Hilda Huaman

March 11, 2009  |  Case Studies, Women & Mining

The decade 1990 to 2000 saw mining investment in Peru increase five-fold. Mining now comprises 6.6 % of GDP and makes up 57 percent of the country’s exports. The staggering growth of the mining industry has earned Peru a place among world-class producers. A 2005 World Bank report puts Peru as the world’s second largest producer of silver, third largest producer of zinc, and sixth largest producer of gold.

The United Kingdom has been one of the biggest investors in the growing mineral sector. In 2002 total investment in mineral exploration and production by UK companies totalled nearly US$800 million, over 47 percent of total foreign investment in the mineral sector.

But steady expansion of the mining industry requires an ever-increasing supply of land. Concessions for mineral exploration quadrupled from four million to 16 million acres between 1990 and 2000, according to the World Bank. Mining is so ubiquitous that in 1999 over 50 percent of rural communities were affected by mining.

Hilda grew up in the city of Espinar, where she was a respected community leader and member of several groups challenging the operations of the Tintaya mine. The mine, which in the early 80s started as a state-run operation, has had many owners. However members of the rural communities directly affected by the mine operations maintain that the mine was constructed without due consultation and that new projects (to increase its capacity) as well as tailings ponds have been added without due consideration to the social and environmental impact.

Distrust of local mechanisms to resolve disputes is exacerbated by the fact that on those occasions when complaints of poor waste management and severe environmental degradation that affects livestock have been investigated, the mine has always been exonerated of any wrong-doing. Feelings that mining corporations are allowed to do as they please are entrenched, and leaders report a lack of transparency and access to information, especially during spills of toxic materials when they are prevented from taking photos.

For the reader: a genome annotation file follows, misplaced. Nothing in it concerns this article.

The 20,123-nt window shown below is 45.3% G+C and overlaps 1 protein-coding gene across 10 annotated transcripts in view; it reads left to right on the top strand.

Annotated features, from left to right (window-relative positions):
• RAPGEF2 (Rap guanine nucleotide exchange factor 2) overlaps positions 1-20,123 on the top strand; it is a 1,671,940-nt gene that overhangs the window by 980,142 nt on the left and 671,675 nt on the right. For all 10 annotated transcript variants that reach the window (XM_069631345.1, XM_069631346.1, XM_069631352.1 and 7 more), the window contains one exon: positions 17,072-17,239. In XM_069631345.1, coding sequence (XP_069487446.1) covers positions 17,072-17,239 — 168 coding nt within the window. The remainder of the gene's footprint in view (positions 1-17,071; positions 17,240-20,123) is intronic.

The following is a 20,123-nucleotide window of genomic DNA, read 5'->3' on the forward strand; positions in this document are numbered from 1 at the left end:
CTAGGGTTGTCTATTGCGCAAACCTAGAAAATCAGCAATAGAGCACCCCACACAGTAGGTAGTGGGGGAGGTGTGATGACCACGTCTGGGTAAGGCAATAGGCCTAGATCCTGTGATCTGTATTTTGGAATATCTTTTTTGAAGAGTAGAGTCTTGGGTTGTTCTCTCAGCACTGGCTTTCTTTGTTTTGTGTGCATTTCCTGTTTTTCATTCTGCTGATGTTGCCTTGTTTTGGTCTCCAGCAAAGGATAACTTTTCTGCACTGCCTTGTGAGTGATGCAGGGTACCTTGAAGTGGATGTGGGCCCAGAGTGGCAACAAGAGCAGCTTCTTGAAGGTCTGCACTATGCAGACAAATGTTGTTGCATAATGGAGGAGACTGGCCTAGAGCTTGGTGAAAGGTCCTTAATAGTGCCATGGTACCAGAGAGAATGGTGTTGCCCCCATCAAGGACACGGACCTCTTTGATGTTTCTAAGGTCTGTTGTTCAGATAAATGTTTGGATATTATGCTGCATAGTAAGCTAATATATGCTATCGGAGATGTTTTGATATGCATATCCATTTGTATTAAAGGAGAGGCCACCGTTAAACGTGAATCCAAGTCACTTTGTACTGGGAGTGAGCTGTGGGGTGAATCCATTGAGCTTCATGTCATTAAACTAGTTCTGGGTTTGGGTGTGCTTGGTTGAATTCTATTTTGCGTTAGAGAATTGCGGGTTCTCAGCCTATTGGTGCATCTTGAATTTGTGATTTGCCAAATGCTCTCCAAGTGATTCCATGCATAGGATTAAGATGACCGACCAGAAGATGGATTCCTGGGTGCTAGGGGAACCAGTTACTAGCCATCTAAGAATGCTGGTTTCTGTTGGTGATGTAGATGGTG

In 2003 in her capacity as secretary for human rights of the “Front for the Defence of Espinar Rights”, Hilda participated in discussions with BHP Billiton, which culminated in an agreement known as the “Convenio Marco” which, among other points established that BHP Billiton would redistribute up to 3% of its pre-tax profits to development projects.

Leaders of grass-roots groups report that after the agreement was signed they suffered persecution. This situation, coupled with complaints that BHP Billiton was not fulfilling agreements, was the reason for them drafting a new agreement and demanding that BHP Billiton sign it within two days. The refusal of BHP Billiton managers to meet with the organisers resulted in three days of public protest. There were some incidents of violence and destruction of property.

“Is it a crime to participate in a public protest?”

Local police detained and charged 73 people with disproportionately large offences, alleging $US10 million worth of damage and loss of revenue. The mine was closed for a month for fear of further vandalism.

Hilda feels victimised because although she was not among those who entered the offices of the company, she was singled out and accused of leading the protests, instigating criminal acts, violence towards authorities and obstructing their legal duties. “Is it a crime to participate in a public protest?” asks Hilda.

A criminal investigation was started against her and the 73 other protestors. Hilda reports that during hearings she “was asked to admit her responsibility given the evidence against her”.

The legal process dragged on for years. During this time Hilda reports that mine workers and representative of local authorities subjected her to surveillance and death threats. The media constantly reported on her activities, and one TV channel referred to her as a terrorist. The process has left her physically and emotionally exhausted. “Sometimes I was notified about an oral hearing only the day before, which meant that I had to leave my work and travel for hours, only to find that the hearing had been cancelled due to minor problems”.

Despite an appeal by the state prosecutor, in January 2009 all 73-community activists were absolved of their crimes for lack of evidence. However, the social conflict over the activities of the mine continues. Unable to cope with threats and surveillance, Hilda has moved to another town.

Leave a Reply

You must be logged in to post a comment.